12, 29. About one hour later, the financial loan officer called
Ms. Warburton to tell her that she was approved for a
conventional fixed-rate mortgage at a rate of 5.875%, and that
she would have to pay the $199.00 application fee to complete the
process. Id. at ¶ 32.
Although Plaintiffs did not pay the application fee at that
time, they were permitted to view the property on March 19, 2003.
Id. at ¶ 34. On March 20, 2003, Plaintiffs contacted Foxtons to
place a bid on the property, but were told that their bid would
not be accepted until they paid the application fee. Id. at ¶
35-36. Ms. Warburton provided Foxtons Financial with a credit
card number to pay the fee at that time, and provided all of the
documents required by Foxtons Financial on March 24, 2003. Id.
at ¶ 37-38. On March 25, 2003, Plaintiffs received a letter from Foxtons
Financial, dated March 24, 2003, stating that they had been had
been approved for a mortgage in the amount of $340,000.00. Id.
at ¶ 39 and Exh. 1 to Foxton Defendants' Motion to Dismiss. The
Plaintiffs also received the Contract of Sale on March 25, 2003,
which they executed and faxed to Foxtons' closing coordinator.
Compl. at ¶ 40. The seller completed the contract on March 29,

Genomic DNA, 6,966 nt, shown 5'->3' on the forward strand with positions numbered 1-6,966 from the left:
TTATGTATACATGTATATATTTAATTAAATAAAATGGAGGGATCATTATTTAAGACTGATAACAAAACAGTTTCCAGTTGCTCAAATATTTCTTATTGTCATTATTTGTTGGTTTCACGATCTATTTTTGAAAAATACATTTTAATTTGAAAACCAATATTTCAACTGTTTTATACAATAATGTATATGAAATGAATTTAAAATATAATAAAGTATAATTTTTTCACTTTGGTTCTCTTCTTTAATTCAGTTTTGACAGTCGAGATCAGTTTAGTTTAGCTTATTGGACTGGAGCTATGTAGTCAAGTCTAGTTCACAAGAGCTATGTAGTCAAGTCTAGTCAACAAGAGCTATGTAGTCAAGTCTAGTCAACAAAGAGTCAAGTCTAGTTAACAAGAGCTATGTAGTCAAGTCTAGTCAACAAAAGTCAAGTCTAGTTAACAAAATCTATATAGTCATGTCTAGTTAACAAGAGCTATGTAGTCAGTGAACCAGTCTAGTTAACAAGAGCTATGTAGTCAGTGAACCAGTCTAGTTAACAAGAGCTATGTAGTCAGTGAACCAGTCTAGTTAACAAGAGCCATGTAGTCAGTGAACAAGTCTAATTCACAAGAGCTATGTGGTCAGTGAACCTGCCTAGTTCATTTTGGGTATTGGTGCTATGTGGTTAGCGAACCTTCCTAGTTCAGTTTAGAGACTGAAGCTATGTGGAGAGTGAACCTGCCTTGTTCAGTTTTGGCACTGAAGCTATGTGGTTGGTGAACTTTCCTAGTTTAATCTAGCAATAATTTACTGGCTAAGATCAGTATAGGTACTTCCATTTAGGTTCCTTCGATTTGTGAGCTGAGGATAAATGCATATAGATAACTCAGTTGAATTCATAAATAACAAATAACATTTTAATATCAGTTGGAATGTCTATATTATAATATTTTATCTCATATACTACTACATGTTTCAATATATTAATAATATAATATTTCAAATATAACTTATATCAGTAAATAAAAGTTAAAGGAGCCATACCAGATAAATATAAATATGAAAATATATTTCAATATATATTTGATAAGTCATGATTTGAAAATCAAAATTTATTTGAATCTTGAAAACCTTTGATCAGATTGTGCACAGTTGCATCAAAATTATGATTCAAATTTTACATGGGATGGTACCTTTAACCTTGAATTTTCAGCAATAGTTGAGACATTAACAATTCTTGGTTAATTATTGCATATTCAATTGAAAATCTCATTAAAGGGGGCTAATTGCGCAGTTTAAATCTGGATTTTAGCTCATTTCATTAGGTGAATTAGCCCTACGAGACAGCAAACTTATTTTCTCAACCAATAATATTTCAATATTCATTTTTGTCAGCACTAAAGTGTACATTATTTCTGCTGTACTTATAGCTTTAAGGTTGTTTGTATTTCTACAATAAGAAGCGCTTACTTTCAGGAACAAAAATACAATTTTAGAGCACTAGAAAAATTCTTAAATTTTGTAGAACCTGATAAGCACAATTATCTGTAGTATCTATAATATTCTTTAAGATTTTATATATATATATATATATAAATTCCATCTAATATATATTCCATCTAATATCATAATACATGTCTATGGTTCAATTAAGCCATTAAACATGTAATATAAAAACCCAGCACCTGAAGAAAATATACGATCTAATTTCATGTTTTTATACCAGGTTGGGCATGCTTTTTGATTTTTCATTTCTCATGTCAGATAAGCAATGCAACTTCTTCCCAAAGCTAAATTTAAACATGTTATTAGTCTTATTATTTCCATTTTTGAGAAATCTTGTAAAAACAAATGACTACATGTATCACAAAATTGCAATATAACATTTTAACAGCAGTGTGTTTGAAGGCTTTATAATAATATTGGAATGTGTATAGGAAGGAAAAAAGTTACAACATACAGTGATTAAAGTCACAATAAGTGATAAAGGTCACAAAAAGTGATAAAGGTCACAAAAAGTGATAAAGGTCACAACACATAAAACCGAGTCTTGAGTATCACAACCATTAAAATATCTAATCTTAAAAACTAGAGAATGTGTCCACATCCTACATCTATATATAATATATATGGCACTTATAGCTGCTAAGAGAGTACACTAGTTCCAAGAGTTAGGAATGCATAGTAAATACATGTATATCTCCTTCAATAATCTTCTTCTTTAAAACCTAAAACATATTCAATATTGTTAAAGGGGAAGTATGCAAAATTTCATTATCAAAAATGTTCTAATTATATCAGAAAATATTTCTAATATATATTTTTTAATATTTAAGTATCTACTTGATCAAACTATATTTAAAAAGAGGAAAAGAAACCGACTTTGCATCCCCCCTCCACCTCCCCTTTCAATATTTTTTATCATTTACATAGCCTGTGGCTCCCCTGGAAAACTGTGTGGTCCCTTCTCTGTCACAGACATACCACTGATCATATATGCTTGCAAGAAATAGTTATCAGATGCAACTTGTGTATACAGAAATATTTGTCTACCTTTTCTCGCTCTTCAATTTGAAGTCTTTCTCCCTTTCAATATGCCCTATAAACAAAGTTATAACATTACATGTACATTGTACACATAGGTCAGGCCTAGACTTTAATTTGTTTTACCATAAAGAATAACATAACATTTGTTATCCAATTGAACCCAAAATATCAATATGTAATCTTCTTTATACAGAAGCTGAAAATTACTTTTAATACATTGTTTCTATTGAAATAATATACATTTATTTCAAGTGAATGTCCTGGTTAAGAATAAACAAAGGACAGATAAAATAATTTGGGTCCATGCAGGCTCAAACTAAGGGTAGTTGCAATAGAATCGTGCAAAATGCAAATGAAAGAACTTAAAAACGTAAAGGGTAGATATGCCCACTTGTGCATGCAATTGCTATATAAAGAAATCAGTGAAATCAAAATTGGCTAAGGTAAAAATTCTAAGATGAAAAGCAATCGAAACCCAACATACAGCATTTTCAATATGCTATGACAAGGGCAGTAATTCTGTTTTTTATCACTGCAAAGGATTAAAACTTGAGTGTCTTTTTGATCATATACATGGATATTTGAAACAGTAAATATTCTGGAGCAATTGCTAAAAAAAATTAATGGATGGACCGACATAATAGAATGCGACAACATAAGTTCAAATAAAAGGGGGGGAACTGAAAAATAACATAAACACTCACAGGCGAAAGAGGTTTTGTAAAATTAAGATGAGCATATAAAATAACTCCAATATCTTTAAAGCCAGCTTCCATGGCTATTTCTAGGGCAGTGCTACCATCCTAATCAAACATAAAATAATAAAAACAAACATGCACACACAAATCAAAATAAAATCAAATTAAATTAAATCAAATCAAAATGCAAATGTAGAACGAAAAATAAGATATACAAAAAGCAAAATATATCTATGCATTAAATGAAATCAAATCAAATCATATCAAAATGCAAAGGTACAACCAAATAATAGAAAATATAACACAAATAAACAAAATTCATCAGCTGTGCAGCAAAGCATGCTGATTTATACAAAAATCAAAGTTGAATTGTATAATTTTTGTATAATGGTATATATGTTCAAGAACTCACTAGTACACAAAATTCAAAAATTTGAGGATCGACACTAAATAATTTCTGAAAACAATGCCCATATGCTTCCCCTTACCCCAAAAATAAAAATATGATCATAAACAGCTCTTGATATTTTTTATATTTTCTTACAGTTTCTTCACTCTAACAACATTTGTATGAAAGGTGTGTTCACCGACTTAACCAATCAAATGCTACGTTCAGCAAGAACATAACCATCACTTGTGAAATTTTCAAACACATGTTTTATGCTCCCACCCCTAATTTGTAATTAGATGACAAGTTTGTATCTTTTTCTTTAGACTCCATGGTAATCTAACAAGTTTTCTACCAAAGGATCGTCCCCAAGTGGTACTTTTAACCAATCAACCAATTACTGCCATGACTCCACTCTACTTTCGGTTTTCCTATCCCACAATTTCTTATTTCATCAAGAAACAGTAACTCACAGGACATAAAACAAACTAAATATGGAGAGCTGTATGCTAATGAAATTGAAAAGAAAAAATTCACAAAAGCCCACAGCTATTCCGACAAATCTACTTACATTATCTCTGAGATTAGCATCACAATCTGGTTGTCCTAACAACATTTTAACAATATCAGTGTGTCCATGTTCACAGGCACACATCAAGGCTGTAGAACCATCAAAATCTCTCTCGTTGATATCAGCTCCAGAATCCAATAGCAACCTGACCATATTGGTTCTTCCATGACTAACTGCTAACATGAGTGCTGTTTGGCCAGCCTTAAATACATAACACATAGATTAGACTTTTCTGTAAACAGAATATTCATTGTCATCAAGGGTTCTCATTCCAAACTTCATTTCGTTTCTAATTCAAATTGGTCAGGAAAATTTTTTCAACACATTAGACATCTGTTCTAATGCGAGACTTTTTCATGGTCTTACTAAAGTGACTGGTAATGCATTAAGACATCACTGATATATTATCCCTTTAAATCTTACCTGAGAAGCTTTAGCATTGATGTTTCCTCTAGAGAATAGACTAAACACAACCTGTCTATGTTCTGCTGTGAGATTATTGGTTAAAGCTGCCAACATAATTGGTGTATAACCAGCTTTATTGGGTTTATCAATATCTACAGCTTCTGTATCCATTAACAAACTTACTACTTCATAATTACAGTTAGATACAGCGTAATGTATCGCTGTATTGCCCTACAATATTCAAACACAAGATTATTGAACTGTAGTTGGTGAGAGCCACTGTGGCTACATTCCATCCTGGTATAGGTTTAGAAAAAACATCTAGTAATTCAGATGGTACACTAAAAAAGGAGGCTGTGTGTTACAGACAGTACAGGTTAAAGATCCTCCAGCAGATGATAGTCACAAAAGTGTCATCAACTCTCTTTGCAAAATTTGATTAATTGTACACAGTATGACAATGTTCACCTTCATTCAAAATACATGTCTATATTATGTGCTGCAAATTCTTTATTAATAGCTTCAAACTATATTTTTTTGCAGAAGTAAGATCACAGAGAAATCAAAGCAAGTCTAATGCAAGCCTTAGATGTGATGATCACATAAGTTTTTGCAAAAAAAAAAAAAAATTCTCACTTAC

2003; on March 30, 2003, Plaintiffs gave Foxtons a $5,000.00
deposit, and received a copy of the fully executed contract.
Id. at ¶ 41.
On March 26, 2003, Plaintiffs requested a first mortgage for
80% and a second mortgage (a line of credit) for 10%, instead of
the $340,000 loan referenced in the March 24 letter. Id. at ¶
42. Plaintiffs then scheduled a closing date for May 30, 2003.
Id. at ¶ 43. Also on March 26, 2003, Plaintiffs received an
updated Good Faith Estimate from Foxtons of a 5.875% interest
rate on the loan. Id. at ¶ 44.
On May 19, 2003, Plaintiffs received a call from Foxtons
Financial notifying them that Fannie Mae had not accepted their
loan, but that Foxtons would get a loan from another lender.
Id. at ¶ 47. As such, the Foxtons representative asked for
updated pay stubs and bank statements. Id. Plaintiffs allege
that until that time, they were unaware that Foxtons was having
difficulty obtaining a lender for the mortgage. Id. at ¶ 46.
Foxtons called Plaintiffs on May 21, 2003 to tell them that
their loan had not yet been accepted, but was able to tell them
on May 25, 2003 that they had finally located a lender. Id. at
¶¶ 48, 49. On May 27, 2003, Plaintiffs received a telephone call
from a representative of Defendant Worldwide Financial Resources
("Financial Resources"), who told them that they were not able to
provide the loan at a fixed rate of 5.875%. Id. at ¶ 50. The
Financial Resources representative told Plaintiffs that because of the number of
inquiries on their credit, the best rate that they could offer